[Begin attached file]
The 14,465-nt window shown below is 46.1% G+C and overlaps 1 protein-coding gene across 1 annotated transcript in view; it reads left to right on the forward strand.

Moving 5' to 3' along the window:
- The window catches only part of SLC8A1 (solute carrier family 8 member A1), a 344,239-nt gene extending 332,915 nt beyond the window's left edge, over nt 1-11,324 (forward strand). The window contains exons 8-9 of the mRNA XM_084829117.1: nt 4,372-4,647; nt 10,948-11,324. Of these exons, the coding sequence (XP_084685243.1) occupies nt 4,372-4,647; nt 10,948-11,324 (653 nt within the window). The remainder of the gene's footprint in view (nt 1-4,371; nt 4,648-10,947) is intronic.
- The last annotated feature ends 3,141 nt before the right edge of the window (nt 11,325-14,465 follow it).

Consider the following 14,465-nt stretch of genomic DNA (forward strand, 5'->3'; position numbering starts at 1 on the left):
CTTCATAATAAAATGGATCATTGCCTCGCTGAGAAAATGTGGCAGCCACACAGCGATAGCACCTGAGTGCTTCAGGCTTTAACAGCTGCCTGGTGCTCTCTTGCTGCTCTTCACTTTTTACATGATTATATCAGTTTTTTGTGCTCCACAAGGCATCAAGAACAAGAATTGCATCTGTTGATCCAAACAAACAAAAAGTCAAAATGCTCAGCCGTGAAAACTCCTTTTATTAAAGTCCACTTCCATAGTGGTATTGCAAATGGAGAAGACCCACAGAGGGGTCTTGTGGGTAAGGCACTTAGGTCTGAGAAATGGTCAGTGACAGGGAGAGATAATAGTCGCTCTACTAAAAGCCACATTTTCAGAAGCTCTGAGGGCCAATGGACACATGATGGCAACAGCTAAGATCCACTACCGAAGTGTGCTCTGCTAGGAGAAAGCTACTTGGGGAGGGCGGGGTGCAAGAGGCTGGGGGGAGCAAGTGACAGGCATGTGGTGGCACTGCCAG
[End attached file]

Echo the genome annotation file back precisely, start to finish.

The 14,465-nt window shown below is 46.1% G+C and overlaps 1 protein-coding gene across 1 annotated transcript in view; it reads left to right on the forward strand.

Moving 5' to 3' along the window:
- The window catches only part of SLC8A1 (solute carrier family 8 member A1), a 344,239-nt gene extending 332,915 nt beyond the window's left edge, over nt 1-11,324 (forward strand). The window contains exons 8-9 of the mRNA XM_084829117.1: nt 4,372-4,647; nt 10,948-11,324. Of these exons, the coding sequence (XP_084685243.1) occupies nt 4,372-4,647; nt 10,948-11,324 (653 nt within the window). The remainder of the gene's footprint in view (nt 1-4,371; nt 4,648-10,947) is intronic.
- The last annotated feature ends 3,141 nt before the right edge of the window (nt 11,325-14,465 follow it).

Consider the following 14,465-nt stretch of genomic DNA (forward strand, 5'->3'; position numbering starts at 1 on the left):
CTTCATAATAAAATGGATCATTGCCTCGCTGAGAAAATGTGGCAGCCACACAGCGATAGCACCTGAGTGCTTCAGGCTTTAACAGCTGCCTGGTGCTCTCTTGCTGCTCTTCACTTTTTACATGATTATATCAGTTTTTTGTGCTCCACAAGGCATCAAGAACAAGAATTGCATCTGTTGATCCAAACAAACAAAAAGTCAAAATGCTCAGCCGTGAAAACTCCTTTTATTAAAGTCCACTTCCATAGTGGTATTGCAAATGGAGAAGACCCACAGAGGGGTCTTGTGGGTAAGGCACTTAGGTCTGAGAAATGGTCAGTGACAGGGAGAGATAATAGTCGCTCTACTAAAAGCCACATTTTCAGAAGCTCTGAGGGCCAATGGACACATGATGGCAACAGCTAAGATCCACTACCGAAGTGTGCTCTGCTAGGAGAAAGCTACTTGGGGAGGGCGGGGTGCAAGAGGCTGGGGGGAGCAAGTGACAGGCATGTGGTGGCACTGCCAG